I’m so excited for spring, it’s ridiculous. This morning for the first time in months, I see patches of grass finally poking through the snow cover on our front lawn. Our garden started the week buried under 3 feet of snow or more and inches of ice had to be chipped away to free one of the two ways into the garden. But once I was in, I made quick work to free to the other entrance and let the dogs come into the garden for the first time in four months. I then turned my attention to the raised beds and carefully removed the snow from the top of the cold frames, then shoveled as much snow off the raised beds as best I could, only to be thwarted by 2 inches of ice under all the snow.
The temps slowly rose throughout the week, allowing us to see 40°s more often than 20°s and teens now. The last snow fall delivered 8 inches only 8 days ago and a quick look at my notes from last spring show it snowed as late as mid-April 34 inches with an ice crust. Spring in New England, particularly central New Hampshire at 1460ft can take on its on ecosystem which after 3 winter and 2 growing seasons I am just starting to learn. It may snow up here in the next month, but after 130 inches (the amount we have received since October 2018, we can handle a few more stragglers.
Plants can be
greatly affected by the weather, particularly spring’s harsh late frosts and wide
temperature swings from the lingering cold nights to a late day warm up. It’s not unusual to start a morning in the low
40°s and end up in the low 70°s which is why it helps to know which plants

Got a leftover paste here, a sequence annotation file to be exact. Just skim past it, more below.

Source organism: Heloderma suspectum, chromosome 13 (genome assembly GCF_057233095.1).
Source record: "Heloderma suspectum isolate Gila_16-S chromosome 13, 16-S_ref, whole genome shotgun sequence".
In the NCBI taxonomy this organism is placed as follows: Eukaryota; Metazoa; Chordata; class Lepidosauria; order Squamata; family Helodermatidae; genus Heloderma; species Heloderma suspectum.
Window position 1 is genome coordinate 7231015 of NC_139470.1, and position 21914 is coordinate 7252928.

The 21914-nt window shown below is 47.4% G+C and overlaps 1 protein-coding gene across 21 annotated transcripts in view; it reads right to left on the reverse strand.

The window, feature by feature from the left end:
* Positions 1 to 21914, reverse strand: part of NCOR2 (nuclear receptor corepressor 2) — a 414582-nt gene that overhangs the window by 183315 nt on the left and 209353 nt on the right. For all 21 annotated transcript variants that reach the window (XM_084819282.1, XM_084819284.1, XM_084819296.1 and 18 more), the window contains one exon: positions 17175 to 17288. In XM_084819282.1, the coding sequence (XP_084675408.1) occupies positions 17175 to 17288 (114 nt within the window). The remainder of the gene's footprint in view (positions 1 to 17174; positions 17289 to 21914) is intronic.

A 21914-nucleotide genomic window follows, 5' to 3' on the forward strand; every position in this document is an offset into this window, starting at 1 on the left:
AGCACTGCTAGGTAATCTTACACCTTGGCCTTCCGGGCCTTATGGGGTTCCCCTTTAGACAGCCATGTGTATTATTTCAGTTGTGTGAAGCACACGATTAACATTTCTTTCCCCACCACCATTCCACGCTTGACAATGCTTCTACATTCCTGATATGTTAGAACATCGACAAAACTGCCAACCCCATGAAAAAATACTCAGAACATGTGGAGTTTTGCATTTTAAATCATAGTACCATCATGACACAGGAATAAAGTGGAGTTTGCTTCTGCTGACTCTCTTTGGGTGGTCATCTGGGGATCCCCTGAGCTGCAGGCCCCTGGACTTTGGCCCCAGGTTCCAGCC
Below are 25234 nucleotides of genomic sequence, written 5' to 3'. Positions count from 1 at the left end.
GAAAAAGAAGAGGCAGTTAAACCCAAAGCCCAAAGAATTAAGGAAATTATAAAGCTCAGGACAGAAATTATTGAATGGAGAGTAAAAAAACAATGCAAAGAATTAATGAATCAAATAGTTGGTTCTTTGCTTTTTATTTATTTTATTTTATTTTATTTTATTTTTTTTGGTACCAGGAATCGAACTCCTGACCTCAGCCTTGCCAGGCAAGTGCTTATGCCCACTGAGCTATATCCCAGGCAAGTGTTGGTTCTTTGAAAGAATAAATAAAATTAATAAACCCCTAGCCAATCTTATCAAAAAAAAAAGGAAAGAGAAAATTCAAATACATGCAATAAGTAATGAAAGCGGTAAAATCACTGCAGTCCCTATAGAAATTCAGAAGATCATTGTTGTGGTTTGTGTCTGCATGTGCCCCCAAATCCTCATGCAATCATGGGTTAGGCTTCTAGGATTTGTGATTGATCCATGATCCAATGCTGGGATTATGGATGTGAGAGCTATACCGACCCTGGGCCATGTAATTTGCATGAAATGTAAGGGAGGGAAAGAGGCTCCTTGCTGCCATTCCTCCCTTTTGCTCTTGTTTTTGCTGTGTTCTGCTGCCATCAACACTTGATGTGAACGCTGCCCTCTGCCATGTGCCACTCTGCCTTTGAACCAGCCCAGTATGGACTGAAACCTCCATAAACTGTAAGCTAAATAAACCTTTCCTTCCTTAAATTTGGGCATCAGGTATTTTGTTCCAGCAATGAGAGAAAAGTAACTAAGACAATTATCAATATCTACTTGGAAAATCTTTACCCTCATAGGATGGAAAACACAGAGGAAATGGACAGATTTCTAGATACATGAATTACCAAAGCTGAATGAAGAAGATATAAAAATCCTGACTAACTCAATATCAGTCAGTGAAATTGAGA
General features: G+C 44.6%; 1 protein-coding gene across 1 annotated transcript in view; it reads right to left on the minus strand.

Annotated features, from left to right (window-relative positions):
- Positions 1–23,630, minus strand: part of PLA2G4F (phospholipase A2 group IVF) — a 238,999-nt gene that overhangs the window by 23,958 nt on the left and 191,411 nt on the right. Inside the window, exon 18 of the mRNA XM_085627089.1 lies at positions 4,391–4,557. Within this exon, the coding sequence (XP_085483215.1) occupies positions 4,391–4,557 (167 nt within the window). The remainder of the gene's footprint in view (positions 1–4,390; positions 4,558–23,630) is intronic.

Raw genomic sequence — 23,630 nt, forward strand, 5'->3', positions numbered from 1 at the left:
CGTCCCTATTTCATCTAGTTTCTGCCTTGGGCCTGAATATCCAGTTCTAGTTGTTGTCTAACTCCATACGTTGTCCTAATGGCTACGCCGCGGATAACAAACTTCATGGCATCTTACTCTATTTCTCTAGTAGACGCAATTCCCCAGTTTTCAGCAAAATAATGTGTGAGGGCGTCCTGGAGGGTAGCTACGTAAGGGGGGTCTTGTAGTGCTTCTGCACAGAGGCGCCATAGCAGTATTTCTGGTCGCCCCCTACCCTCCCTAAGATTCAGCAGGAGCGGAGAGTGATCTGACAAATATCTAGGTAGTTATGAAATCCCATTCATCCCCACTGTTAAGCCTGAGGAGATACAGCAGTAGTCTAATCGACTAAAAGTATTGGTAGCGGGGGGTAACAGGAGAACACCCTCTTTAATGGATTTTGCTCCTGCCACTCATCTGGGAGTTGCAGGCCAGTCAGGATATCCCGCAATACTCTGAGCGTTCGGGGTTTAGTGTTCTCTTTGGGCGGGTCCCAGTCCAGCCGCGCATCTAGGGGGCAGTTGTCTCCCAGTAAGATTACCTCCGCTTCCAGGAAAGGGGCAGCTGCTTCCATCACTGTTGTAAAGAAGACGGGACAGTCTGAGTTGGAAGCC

thrive in this weather. There are plenty
of vegetables which can be planted in the early part of spring – even as early
as mid-March depending upon what zone you live in. When I lived in zone 6b in Connecticut,
I was able to usually start my cold crops around St. Patrick’s Day; however up
here in zone 5a-b (our property seems to be in both zones and I’m not exactly
sure where the garden is) I am discovering that the garden is on a new
Peas, carrots and lettuce are always my first seeds that I directly sow into the garden. They are simple and easy to grow – at least the peas and lettuce. Carrots can be tricky for some depending on the soil and whether your using a raised bed or in-ground. I have had fantastic success ever since I coupled them with marigolds. Marigolds are a fantastic companion plant, working on a soil level emitting an enzyme which deters root eating nematodes, as well as above the surface in attracting pollinators to the garden. Marigolds can be planted in late spring so if you are looking to add some flowers for instant color in your garden – look to pansies. Don’t be fouled by the name – pansies can take a frost. Snapdragons are also a great early bloom which doesn’t mind the cold mornings.
Here’s a list of cold-hardy crops which are great starters for your spring garden and the temperatures needed for their seed germination. The cold-hardy plants work best in the spring and the fall. Happy spring gardening!